By Dr Susan Bradley Smith
‘I don’t know what the result will be, but I have made up my mind to write at random…I have just crossed out four words; that’s cheating…Let me warn you at the outset: be careful not to give too much importance to what I am setting down now.’—André Gide - So Be It or The Chips are Down.
I was feeling so bloody lonely. Then, out of the blue, I got an email from an old friend from high school called Michael who is now a patent attorney. It said he’d been wondering about me and that he would like for us to regain contact; he wished me and my family well. A long time ago, he was in love with my girlfriend. Deb had a headache one morning, a brain aneurism in the afternoon and she’s been dead ever since. When we were seventeen, she looked more like Deborah Harry than Deborah Harry and she just kept getting prettier.
Richmond River High School in the 1970s was like no other school. It was the Age of Aquarius and our school sat in the heartland of the Nimbin communes. Paying for drugs was a foreign act of commerce; teachers would collect students, hitchhiking after their early morning surfs, to our school. We were taught by devoted locals ranging from artists to eccentric mathematicians and young, talented teachers who were forever sunburnt and involved in some kind of activism. It was the last egalitarian moment for public schooling, the last moment before the establishment of private schools began their horrid vivisection of community life. Deb’s parents and her many siblings lived on a farm outside of town. Her boyfriend, Michael, was my neighbour.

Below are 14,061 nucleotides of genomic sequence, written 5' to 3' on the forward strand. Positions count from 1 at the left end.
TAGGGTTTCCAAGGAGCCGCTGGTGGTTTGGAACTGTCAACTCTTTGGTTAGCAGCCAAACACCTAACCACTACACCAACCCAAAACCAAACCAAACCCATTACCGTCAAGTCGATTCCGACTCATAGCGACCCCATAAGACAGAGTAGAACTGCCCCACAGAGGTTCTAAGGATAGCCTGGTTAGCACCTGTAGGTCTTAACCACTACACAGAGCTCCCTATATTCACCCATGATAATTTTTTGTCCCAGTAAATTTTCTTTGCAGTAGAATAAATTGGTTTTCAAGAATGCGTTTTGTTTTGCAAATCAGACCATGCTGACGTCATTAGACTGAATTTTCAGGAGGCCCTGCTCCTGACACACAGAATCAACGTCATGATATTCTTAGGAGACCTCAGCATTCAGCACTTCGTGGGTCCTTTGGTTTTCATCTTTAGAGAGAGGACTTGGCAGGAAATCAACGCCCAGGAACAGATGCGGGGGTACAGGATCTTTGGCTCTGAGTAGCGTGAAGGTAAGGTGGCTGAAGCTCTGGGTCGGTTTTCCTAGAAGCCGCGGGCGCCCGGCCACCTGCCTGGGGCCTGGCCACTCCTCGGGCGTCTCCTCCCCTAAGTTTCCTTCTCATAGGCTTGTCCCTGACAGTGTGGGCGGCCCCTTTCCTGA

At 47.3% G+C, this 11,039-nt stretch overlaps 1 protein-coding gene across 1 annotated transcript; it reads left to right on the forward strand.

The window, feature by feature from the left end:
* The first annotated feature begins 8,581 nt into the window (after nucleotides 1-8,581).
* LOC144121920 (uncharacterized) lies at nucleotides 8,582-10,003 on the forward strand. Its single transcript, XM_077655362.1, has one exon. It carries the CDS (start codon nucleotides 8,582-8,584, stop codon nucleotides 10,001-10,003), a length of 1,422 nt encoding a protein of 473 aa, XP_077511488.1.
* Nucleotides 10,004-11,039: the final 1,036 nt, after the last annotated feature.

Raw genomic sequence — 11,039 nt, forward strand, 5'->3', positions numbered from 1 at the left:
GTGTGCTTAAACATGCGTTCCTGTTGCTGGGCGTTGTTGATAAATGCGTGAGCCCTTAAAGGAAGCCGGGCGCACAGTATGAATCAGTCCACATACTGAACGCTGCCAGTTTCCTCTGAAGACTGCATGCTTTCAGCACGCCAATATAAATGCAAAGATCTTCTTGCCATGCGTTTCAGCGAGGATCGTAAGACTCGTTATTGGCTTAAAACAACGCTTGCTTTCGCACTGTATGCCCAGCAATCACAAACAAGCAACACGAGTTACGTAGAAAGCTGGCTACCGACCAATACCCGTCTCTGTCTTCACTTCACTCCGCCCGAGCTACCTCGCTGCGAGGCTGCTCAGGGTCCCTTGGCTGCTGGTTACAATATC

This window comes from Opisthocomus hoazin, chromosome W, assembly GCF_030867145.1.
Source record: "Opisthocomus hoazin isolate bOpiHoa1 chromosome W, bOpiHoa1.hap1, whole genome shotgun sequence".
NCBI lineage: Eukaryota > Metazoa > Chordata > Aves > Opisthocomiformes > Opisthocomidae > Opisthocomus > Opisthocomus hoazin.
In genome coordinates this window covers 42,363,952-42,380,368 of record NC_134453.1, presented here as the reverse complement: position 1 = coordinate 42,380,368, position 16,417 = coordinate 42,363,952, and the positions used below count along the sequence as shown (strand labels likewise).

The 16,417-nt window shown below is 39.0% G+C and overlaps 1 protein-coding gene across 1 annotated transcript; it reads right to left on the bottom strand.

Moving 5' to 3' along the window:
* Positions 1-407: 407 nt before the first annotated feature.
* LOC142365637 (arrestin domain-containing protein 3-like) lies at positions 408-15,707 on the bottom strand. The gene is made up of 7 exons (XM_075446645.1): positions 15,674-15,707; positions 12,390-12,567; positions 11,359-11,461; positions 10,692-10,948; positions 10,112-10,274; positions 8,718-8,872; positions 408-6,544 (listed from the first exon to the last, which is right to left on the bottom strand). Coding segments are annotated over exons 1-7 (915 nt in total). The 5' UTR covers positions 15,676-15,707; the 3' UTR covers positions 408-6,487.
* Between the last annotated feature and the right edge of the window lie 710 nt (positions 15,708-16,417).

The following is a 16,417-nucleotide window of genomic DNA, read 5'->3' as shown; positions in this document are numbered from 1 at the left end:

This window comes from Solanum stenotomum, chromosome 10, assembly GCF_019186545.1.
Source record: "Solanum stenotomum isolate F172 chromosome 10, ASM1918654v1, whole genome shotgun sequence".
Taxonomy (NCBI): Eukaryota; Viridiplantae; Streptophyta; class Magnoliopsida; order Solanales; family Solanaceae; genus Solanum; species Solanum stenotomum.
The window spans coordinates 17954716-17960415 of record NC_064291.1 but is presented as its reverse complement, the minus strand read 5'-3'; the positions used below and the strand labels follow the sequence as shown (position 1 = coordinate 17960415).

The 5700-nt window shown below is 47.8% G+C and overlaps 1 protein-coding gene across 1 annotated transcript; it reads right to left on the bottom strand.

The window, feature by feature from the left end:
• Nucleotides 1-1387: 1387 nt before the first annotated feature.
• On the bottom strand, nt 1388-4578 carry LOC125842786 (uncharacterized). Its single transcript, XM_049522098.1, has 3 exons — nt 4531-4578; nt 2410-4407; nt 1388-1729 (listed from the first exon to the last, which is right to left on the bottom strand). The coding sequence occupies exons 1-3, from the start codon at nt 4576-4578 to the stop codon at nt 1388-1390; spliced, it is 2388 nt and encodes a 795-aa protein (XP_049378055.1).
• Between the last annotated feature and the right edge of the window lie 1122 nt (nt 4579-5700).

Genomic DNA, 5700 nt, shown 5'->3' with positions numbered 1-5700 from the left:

In Year 10, our English teacher had all of us writing poetry. I still have all of mine – my first chapbook – though I don’t know why. Sometimes I read them to my students at university to relax them, to let them laugh and to encourage them to start writing. Sometimes I read them to my children, who enjoy using them as rich and playful teasing opportunities to confirm that I’m weird/a hippy/need to get another job because, of course, the poems are timid stretches towards craft and their teenaged lives are far more sophisticated. My signature theme hasn’t changed much: I love him he loves me she loves me I love her oh it hurts so much and so on until the cows leave their cowshed because it is the weekend and time for the local garage bands to rock us all night long. So many bands. So many nights of dancing and kissing and restringing guitars.
On hot, slow afternoons after school I used to write my poems sitting on Michael’s bedroom floor with Deb. She and I listened to him playing his Gibson. Michael had been well-trained as a musician, but those gifts were not nearly as impressive to a teenager as the fact that he also owned his own amplifier. Michael played and Deb sang. Michael – a recent immigrant from England – introduced us to the new world of Roxy Music and the Sex Pistols; he talked of London as the land of Clockwork Orange. We were young and so full of wonder; we were bursting with love for every strange delight, for music and kisses and poetry and the beach and the sheer shininess of being young.
Music meant so much to us. For me, it was always about the lyrics. Some writers say that the cadences of the King James Bible are all you need to be a good poet. But add to that the poetics of punk and the high drama of 1970s optimism (which lived off its own special breed of opium) and there you have a style that can’t do anything other than stamp you for life. It has to mean something that the prose poems I wrote about our lives then – as silly and raw as they are – still exist and Deb doesn’t. Those two friends were the first ones that really listened to me and gave to my writing their undivided attention. We all listened to each other so very much. So very, dearly much. After that kind of original attention, no other review matters.
Dr Susan Bradley Smith is a Senior Lecturer Creative Writing at Curtin University. This article was originally published by Antithesis Journal online in 2016.